Open Sourcing Hulu’s Data-Binding Library for Low Powered Living Room Devices — Introducing Quickdraw.js

By Zachary Cava, Senior Software Developer

The majority of our viewers enjoy sitting back on the couch to watch their favorite TV shows and movies. In fact, 78% of our viewers watch Hulu through their living room devices, such as TVs, game consoles, and streaming devices. Each device has a variety of computational resources and the tech team at Hulu has to make sure Hulu is able to run across all devices — from high to low powered devices.

Gaming consoles like Xbox One and Playstation provide a similar level of computing power as a mobile phone or desktop computer but devices like smart TVs and streaming devices (i.e. Blu-ray players, set top boxes, and streaming sticks) are limited in computational power. For our team to consistently bring Hulu to life across as many devices as possible, we have had to develop new tools that are rooted in compatibility and performance, without sacrificing the simplicity and paradigms that are familiar to developers.

One of these tools we developed to manage low powered environments is a data-binding library called Quickdraw.js. This library allows even lowest powered devices to use an MVVM architectural pattern by removing the assumption that computational and memory resources are plentiful (which is not the case for living room devices). Quickdraw abstracts and normalizes view interactions across browsers and enables our developers to ship updates more quickly.

We’ve open sourced Quickdraw to share our knowledge with the web developer community and also get feedback from our peers. In this blog post, we will take a closer look at the challenges and complexities we faced when working with low powered devices and discuss how the process ultimately led to the creation of Quickdraw.

Design Requirements

After investigating performance problems in MVVM proof of concepts we created, it was clear that low-powered devices were breaking a big assumption of existing frameworks — that you are running your code in a modern web browser on a personal computer.

We needed an updated framework that would:

  • Run in an environment where resources like computing and memory are scarce
  • Handle device-based browsers that are typically many years behind the desktop market
  • Use common web developer paradigms, making it easier to onboard new Hulugans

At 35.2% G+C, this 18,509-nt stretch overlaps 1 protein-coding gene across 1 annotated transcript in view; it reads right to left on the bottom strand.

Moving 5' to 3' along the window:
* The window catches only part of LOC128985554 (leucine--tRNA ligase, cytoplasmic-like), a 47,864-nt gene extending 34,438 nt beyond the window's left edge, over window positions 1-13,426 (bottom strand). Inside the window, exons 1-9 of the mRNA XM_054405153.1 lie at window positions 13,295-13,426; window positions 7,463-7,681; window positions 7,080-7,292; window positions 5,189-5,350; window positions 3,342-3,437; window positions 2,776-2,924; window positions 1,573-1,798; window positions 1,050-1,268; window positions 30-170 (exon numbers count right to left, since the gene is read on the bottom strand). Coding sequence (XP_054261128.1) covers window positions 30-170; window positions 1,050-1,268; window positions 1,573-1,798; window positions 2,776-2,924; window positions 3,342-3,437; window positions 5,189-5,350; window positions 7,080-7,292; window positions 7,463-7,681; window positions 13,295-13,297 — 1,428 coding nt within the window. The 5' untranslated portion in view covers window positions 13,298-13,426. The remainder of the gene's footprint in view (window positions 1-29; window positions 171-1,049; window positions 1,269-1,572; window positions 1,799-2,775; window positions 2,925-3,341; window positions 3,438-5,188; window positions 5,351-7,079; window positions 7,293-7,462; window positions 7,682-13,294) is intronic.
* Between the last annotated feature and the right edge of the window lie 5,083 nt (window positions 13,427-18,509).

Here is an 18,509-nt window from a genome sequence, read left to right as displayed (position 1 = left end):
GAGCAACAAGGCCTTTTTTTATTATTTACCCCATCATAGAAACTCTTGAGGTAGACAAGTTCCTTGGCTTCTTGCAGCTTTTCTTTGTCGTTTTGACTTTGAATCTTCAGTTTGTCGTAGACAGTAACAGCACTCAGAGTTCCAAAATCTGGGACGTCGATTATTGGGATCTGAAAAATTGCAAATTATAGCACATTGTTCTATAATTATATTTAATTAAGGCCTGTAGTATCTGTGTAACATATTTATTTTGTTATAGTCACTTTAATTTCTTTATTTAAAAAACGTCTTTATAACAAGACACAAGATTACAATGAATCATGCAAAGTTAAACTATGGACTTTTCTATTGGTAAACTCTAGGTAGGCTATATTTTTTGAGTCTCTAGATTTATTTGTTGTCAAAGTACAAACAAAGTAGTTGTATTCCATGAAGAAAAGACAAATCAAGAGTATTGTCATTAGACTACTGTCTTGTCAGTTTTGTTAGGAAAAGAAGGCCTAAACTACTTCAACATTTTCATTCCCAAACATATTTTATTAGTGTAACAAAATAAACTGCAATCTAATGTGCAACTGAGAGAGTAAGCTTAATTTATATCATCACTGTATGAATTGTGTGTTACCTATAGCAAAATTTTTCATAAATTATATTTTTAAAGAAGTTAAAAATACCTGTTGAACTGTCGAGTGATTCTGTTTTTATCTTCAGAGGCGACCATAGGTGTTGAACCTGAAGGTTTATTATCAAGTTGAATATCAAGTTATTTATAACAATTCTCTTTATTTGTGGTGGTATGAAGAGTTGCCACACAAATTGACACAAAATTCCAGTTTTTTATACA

• Manage all these requirements and run quickly to ensure the best viewer experience

From a technical perspective, this framework had to provide us with more than MVVM and operate with just ECMAScript 3. It also had to run as fast as possible with a JS engine in interpreter mode, and be flexible with the number of concurrent DOM trees it could interact with.

Designing and Experimenting with an Existing Framework

Initially, our thought was to rework an existing framework to fit our needs. The team preferred the syntax and features of Knockout, so we used it as a base and dove deep into the internals, reviewing how it handled view management, memory management, update computations, and DOM rendering.

We found the observable system to be robust and generic, but at the cost of management overhead and complexity. The fine-grained dependency tracking allowed for extremely fast updates, but was implemented with a centralized data structure that did not work well on our low powered devices. The usage of simple javascript objects meant it was easier to integrate than other frameworks, but required a little more heavy lifting to make the bindings more transparent. These design decisions made sense for the target Knockout platform, but we’d have to rethink this approach for Hulu.

Rewriting Knockout for our needs would have changed it too much structurally to warrant attempting the necessary fixes, so instead we adopted the API from Knockout that worked for our needs and set out to build a new library.

Our core library philosophy was going to be performant data binding, so we called it Quickdraw.

Building our Data Binding Library

The first version of Quickdraw was quite basic: our teams could create basic observables and bind a model to a DOM tree. Changing the observables would rebind the connected nodes and the accompanying subtree. This version had great initial binding performance but sacrificed update speed for coarse tracking and synchronous evaluation.

With just this simple implementation, we had considerable performance improvements in the application (with PS3 going from 500ms to just under 100ms for keyboard rendering time). Larger pages however, performed on-par or worse than Knockout.